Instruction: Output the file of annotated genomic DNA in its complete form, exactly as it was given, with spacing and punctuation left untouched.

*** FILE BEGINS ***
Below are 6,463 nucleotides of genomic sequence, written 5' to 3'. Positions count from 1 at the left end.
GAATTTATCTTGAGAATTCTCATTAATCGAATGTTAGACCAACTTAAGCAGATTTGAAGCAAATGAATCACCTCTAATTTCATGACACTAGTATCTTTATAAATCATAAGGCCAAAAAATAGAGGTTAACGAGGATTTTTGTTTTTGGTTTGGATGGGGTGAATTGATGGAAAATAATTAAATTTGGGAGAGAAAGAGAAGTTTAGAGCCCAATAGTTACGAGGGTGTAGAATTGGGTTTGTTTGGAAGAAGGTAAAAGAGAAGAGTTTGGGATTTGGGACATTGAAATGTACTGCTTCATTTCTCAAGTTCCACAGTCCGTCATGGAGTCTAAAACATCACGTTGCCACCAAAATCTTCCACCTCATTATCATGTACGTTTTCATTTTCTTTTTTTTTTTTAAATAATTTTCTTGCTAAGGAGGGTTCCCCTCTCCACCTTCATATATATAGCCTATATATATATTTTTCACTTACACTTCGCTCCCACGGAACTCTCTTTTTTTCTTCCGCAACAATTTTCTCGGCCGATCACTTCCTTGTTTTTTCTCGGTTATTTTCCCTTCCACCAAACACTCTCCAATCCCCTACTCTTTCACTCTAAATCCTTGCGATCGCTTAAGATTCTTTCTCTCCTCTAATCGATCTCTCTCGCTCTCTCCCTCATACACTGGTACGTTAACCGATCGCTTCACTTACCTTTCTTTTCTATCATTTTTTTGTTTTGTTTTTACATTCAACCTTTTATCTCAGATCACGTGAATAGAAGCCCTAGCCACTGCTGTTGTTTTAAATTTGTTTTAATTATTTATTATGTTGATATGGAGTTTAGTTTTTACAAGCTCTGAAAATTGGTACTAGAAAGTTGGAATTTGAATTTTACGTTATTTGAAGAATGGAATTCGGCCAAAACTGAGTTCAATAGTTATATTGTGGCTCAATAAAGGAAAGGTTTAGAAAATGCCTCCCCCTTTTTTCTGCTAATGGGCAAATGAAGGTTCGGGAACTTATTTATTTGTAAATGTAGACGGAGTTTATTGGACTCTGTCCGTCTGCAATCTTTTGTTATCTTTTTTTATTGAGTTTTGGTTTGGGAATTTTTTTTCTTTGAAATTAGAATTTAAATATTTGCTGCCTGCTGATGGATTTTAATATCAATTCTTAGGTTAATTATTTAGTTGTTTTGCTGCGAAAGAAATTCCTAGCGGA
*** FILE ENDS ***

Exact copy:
Below are 6,463 nucleotides of genomic sequence, written 5' to 3'. Positions count from 1 at the left end.
GAATTTATCTTGAGAATTCTCATTAATCGAATGTTAGACCAACTTAAGCAGATTTGAAGCAAATGAATCACCTCTAATTTCATGACACTAGTATCTTTATAAATCATAAGGCCAAAAAATAGAGGTTAACGAGGATTTTTGTTTTTGGTTTGGATGGGGTGAATTGATGGAAAATAATTAAATTTGGGAGAGAAAGAGAAGTTTAGAGCCCAATAGTTACGAGGGTGTAGAATTGGGTTTGTTTGGAAGAAGGTAAAAGAGAAGAGTTTGGGATTTGGGACATTGAAATGTACTGCTTCATTTCTCAAGTTCCACAGTCCGTCATGGAGTCTAAAACATCACGTTGCCACCAAAATCTTCCACCTCATTATCATGTACGTTTTCATTTTCTTTTTTTTTTTTAAATAATTTTCTTGCTAAGGAGGGTTCCCCTCTCCACCTTCATATATATAGCCTATATATATATTTTTCACTTACACTTCGCTCCCACGGAACTCTCTTTTTTTCTTCCGCAACAATTTTCTCGGCCGATCACTTCCTTGTTTTTTCTCGGTTATTTTCCCTTCCACCAAACACTCTCCAATCCCCTACTCTTTCACTCTAAATCCTTGCGATCGCTTAAGATTCTTTCTCTCCTCTAATCGATCTCTCTCGCTCTCTCCCTCATACACTGGTACGTTAACCGATCGCTTCACTTACCTTTCTTTTCTATCATTTTTTTGTTTTGTTTTTACATTCAACCTTTTATCTCAGATCACGTGAATAGAAGCCCTAGCCACTGCTGTTGTTTTAAATTTGTTTTAATTATTTATTATGTTGATATGGAGTTTAGTTTTTACAAGCTCTGAAAATTGGTACTAGAAAGTTGGAATTTGAATTTTACGTTATTTGAAGAATGGAATTCGGCCAAAACTGAGTTCAATAGTTATATTGTGGCTCAATAAAGGAAAGGTTTAGAAAATGCCTCCCCCTTTTTTCTGCTAATGGGCAAATGAAGGTTCGGGAACTTATTTATTTGTAAATGTAGACGGAGTTTATTGGACTCTGTCCGTCTGCAATCTTTTGTTATCTTTTTTTATTGAGTTTTGGTTTGGGAATTTTTTTTCTTTGAAATTAGAATTTAAATATTTGCTGCCTGCTGATGGATTTTAATATCAATTCTTAGGTTAATTATTTAGTTGTTTTGCTGCGAAAGAAATTCCTAGCGGA